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633. Per somnum : join with eructans. mero: the wine given to him by Ulysses.
634. sortiti vices : ‘having determined our parts by lot'; i.e. the parts, more or less dangerous, which each should take in the transaction.
635. telo: the instrument used was a sharp-pointed stake.
637. Phoebeae lampadis : cf. IV, 6. instar: properly, an indeclinable noun in apposition with quod. See note on II, 15.
641. qualis: refers to his appearance and his features, quantus to his size.
645. Tertia iam — complent: already the moon is coming to the full for the third time.
646. Cum : 'since.'
651. primum: after long watching, now, for the first time,' he has caught sight of ships, and these the Trojan fleet.
652. Huic — Addixi: whatever it should prove to be, I resolved to give myself up to it. Fuisset (after addixi) stands for the future perfect indicative of direct discourse. At the moment when he made the resolution his form of expression would have been addicam, quaecumque fuerit.
654. potius: rather than leave me to be destroyed by the Cyclops.
655-681. Polyphemus, who has been deprived of his eye by the artful Ulysses, descends to the shore to wash the blood from the socket. He overhears the Trojans as they attempt to sail away, pursues them far into the water, and then utters loud cries which call forth all his giant brethren. They stand about on the hills casting threatening looks in vain at the Trojans, who are already beyond their reach.
658. Observe the ponderous line adapted in sound to the object described.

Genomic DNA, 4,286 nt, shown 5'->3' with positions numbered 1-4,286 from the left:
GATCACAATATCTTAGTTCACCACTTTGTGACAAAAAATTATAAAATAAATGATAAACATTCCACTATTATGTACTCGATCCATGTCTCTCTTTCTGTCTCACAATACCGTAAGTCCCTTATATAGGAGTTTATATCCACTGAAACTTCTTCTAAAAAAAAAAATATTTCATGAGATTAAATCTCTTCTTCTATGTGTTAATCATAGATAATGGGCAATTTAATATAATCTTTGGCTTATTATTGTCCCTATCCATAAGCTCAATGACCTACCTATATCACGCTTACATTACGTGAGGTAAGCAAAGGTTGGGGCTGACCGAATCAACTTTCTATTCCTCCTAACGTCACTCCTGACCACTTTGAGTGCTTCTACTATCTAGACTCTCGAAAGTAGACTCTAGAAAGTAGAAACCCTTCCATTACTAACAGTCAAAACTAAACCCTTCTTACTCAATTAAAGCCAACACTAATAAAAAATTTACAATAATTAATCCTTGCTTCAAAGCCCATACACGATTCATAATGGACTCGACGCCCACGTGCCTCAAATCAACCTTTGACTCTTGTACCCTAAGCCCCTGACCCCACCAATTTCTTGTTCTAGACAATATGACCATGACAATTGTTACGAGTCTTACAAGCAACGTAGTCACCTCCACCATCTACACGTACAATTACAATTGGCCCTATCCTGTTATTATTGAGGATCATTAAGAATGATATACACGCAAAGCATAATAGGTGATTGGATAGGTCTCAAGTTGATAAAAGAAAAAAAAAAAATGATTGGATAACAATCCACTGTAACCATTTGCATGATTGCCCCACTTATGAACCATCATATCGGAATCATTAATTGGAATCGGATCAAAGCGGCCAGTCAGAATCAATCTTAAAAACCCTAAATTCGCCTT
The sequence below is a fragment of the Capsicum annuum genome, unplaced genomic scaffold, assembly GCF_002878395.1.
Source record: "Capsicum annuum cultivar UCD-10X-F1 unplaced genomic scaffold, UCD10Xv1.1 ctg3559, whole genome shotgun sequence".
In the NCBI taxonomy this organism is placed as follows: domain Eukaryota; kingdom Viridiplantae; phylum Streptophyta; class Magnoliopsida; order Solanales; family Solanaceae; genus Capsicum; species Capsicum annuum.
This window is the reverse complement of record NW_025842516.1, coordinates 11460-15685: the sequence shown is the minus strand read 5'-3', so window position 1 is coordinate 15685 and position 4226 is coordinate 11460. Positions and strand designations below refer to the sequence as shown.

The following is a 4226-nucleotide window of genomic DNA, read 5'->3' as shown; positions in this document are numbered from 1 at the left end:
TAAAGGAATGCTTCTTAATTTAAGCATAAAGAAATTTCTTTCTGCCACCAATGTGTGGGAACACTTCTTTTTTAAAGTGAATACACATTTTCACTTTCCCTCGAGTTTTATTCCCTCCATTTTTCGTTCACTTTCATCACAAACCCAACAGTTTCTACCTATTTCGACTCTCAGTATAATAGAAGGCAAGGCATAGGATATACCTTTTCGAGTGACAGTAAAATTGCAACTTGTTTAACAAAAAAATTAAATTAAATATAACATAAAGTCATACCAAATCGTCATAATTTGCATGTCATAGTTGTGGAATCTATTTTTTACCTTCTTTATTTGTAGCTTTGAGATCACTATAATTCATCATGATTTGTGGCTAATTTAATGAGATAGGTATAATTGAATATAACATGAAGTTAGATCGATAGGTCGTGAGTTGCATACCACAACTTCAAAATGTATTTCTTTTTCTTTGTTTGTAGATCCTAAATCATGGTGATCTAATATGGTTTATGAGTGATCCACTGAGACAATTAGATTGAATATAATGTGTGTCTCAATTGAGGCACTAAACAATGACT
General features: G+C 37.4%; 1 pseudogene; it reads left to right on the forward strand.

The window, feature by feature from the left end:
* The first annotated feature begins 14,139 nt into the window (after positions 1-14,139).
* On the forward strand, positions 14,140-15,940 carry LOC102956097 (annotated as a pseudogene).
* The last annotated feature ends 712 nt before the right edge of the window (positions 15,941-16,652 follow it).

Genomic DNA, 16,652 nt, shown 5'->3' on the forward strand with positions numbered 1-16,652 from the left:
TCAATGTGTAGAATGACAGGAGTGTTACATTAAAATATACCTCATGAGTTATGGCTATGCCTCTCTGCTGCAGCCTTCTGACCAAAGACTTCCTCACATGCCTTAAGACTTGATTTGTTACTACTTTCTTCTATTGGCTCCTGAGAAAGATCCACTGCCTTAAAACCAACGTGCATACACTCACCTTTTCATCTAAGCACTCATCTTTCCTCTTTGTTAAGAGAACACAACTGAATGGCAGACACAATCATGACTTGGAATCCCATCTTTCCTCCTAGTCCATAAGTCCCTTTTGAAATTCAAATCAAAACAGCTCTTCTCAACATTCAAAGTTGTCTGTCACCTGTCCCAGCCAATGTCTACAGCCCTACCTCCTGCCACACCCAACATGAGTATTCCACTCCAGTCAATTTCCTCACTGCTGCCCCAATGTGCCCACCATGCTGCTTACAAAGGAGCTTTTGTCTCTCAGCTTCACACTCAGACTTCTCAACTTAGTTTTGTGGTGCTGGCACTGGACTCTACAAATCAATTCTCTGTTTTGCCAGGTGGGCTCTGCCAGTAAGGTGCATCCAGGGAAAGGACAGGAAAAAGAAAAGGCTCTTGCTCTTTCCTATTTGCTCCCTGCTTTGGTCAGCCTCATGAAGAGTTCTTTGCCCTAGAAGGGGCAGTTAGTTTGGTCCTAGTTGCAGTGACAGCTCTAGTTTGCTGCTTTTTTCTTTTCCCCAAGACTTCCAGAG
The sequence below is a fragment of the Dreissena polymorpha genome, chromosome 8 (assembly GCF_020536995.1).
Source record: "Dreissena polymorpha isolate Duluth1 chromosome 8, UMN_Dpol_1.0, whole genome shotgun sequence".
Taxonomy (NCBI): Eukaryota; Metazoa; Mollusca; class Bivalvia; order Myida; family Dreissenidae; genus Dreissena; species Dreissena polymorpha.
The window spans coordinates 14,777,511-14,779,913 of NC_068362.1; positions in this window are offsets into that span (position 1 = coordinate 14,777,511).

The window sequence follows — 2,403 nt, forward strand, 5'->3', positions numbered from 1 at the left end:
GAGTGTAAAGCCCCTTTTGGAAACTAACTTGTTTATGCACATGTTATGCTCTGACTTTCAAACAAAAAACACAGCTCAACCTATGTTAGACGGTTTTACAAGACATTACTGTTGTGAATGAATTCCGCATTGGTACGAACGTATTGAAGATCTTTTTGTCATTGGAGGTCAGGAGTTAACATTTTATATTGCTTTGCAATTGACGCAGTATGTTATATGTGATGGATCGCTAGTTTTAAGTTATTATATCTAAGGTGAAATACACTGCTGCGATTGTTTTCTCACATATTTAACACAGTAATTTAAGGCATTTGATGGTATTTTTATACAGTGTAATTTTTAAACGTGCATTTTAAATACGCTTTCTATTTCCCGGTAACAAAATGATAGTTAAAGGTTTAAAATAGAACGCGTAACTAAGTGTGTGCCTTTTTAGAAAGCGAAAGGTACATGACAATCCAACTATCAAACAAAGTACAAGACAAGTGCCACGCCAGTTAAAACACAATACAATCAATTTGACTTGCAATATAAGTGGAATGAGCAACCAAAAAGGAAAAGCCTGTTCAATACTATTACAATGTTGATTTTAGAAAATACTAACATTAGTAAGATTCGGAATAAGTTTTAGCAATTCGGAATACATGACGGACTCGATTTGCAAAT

659. Trunca — firmat: "a lopped-off pine tree (held) in his hand guides and assures his steps.' Cf. VI, 30.
660. ea: see note on hoc, I, 17. 662. ad aequora: 'to the open sea’; where he could most easily bathe
The expression elaborates the idea contained in altos fluctus. Some, however, take the line as an example of hysteron proteron.
663. inde: refers to aequora ; he washes it with the water dipped with his hand from the sea.
664. gemitu: for et gemens; cf. II, 323. It denotes the manner of the act expressed in dentibus infrendens, while dentibus itself expresses the means or instrument of infrendens.
666. inde : of place. celerare : historical infinitive. 667. sic merito: so deserving ’; i.e. to be received into our ships. 669. vocis; cf. 1. 556. It refers here to the 'plashing noise' of the oars.
671. Ionios : i.e. coming from the direction of the Ionian Sea. potis: sc. est and ille.
aequare sequendo: “to match the waves in pursuing '; i.e: to overtake those who are borne on the swift waves.
673. penitus exterrita (est): ‘far within (its borders) was terrified.' 676. For the difference of number in the verbs here, see note on II, 31. 677. nequiquam : qualifies the whole phrase, adstantes lumine torvo. 679. vertice: local ablative.
681. Constiterunt: see note on II, 774. The perfect of this verb often has the force of a present.
The oak was sacred to Júpiter, and the cypress to Hecate, the Diana of Hades.
682-715. They leave the shores of the Cyclops, and coasting by the mouth of the river Pantagia, the towns of Megara and Thapsus, the bay of Syracuse, then by the river Helorus and the promontory of Pachynum, they sail westerly by Camarina, Gela, Mount Acragas, or Agrigentum, and doubling Lilybaeum, the western cape of Sicily, arrive at Drepanum, where they are received by king Acestes, and where Anchises dies.